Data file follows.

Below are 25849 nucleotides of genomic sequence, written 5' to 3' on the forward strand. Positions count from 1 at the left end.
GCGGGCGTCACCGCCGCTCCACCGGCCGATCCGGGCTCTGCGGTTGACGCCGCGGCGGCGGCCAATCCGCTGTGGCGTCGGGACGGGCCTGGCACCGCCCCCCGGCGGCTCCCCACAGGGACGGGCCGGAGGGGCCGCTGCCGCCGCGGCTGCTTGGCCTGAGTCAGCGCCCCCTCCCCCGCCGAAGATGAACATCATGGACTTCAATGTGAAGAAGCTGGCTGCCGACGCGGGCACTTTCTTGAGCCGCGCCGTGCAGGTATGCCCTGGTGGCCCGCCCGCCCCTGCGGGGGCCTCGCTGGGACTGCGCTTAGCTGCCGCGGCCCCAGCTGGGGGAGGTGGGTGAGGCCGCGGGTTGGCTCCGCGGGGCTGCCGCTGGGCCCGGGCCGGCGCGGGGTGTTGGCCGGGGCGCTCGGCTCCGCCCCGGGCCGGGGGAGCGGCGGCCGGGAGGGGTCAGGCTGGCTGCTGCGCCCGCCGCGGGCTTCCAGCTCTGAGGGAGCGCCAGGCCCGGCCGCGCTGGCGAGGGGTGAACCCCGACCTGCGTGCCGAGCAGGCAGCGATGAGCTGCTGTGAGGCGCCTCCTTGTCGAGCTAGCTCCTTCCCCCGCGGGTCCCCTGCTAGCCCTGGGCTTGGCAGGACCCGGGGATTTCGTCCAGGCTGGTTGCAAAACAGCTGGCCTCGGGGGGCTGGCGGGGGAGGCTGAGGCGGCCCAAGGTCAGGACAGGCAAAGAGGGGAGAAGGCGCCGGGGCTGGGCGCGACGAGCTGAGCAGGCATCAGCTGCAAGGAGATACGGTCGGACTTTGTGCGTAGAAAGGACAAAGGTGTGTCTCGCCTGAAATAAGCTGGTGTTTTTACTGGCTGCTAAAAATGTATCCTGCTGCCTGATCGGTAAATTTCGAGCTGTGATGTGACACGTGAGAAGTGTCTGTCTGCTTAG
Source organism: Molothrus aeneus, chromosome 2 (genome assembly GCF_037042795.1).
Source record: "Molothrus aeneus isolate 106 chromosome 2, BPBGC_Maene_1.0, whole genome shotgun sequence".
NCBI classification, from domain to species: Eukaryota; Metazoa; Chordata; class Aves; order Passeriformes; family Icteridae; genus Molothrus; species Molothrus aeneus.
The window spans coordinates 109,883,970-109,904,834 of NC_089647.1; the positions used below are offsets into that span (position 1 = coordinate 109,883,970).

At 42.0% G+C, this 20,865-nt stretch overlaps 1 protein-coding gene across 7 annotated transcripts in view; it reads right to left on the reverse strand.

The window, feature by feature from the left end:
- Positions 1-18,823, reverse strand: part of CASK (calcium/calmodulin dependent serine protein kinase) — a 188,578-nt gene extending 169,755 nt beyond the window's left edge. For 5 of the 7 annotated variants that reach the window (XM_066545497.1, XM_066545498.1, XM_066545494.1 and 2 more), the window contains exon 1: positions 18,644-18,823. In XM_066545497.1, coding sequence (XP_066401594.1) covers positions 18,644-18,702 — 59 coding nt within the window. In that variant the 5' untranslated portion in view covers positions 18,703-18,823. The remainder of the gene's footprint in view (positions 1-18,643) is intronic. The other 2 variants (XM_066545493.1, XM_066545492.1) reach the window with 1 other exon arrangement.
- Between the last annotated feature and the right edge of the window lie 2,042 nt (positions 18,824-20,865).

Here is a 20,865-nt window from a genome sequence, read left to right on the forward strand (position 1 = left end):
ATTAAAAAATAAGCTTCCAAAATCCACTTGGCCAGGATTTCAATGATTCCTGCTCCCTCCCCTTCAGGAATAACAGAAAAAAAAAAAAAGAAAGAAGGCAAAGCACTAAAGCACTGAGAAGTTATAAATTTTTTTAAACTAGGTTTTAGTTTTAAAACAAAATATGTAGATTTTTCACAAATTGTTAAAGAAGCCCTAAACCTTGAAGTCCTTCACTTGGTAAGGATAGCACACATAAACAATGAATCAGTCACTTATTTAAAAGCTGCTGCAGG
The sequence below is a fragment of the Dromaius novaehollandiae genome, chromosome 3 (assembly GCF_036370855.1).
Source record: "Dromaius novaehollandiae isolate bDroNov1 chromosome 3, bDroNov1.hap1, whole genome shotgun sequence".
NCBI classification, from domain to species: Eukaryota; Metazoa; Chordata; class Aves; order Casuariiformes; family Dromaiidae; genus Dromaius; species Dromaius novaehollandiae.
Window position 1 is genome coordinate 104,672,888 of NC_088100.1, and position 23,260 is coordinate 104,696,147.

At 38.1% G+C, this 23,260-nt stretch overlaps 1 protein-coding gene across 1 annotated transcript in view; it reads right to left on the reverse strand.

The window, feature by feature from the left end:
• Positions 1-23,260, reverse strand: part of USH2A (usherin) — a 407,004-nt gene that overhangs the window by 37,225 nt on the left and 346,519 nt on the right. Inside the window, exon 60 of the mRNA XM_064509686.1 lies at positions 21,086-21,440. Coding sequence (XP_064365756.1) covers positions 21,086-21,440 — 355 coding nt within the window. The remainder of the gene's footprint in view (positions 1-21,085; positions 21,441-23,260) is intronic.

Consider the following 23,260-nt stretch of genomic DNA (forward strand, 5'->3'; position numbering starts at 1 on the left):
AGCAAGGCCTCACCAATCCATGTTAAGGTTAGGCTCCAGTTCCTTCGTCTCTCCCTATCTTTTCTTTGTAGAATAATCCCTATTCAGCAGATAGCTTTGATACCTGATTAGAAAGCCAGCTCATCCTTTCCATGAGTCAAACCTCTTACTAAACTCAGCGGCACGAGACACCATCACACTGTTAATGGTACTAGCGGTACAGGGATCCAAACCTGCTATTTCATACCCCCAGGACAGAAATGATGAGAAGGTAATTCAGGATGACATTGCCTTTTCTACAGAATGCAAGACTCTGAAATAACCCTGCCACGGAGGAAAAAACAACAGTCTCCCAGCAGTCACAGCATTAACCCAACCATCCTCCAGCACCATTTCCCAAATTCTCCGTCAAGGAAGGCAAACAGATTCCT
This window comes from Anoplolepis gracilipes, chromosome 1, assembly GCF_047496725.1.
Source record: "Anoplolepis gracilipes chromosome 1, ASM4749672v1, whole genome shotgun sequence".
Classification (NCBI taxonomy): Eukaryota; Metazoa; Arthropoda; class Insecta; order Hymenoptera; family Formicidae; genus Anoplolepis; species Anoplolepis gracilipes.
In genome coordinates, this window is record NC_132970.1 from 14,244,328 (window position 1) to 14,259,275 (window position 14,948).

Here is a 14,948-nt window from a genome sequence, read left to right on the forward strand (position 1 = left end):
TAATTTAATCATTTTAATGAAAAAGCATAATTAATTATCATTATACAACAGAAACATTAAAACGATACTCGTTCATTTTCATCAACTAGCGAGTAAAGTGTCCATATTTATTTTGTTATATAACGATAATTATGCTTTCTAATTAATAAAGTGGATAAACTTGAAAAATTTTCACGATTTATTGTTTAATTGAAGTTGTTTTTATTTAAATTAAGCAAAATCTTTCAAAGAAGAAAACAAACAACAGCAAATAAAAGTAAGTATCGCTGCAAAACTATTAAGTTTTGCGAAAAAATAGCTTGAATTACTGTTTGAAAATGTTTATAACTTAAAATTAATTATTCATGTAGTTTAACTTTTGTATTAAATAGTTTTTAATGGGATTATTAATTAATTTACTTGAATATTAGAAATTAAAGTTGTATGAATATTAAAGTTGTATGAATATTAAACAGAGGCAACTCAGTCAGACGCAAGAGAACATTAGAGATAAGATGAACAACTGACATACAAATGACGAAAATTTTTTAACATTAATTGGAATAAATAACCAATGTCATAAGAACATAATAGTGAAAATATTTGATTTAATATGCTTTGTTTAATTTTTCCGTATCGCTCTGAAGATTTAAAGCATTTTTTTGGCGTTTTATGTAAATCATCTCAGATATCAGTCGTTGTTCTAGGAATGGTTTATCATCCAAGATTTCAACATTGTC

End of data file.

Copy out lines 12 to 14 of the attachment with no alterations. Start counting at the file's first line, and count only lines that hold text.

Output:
ATTAAAAAATAAGCTTCCAAAATCCACTTGGCCAGGATTTCAATGATTCCTGCTCCCTCCCCTTCAGGAATAACAGAAAAAAAAAAAAAGAAAGAAGGCAAAGCACTAAAGCACTGAGAAGTTATAAATTTTTTTAAACTAGGTTTTAGTTTTAAAACAAAATATGTAGATTTTTCACAAATTGTTAAAGAAGCCCTAAACCTTGAAGTCCTTCACTTGGTAAGGATAGCACACATAAACAATGAATCAGTCACTTATTTAAAAGCTGCTGCAGG
The sequence below is a fragment of the Dromaius novaehollandiae genome, chromosome 3 (assembly GCF_036370855.1).
Source record: "Dromaius novaehollandiae isolate bDroNov1 chromosome 3, bDroNov1.hap1, whole genome shotgun sequence".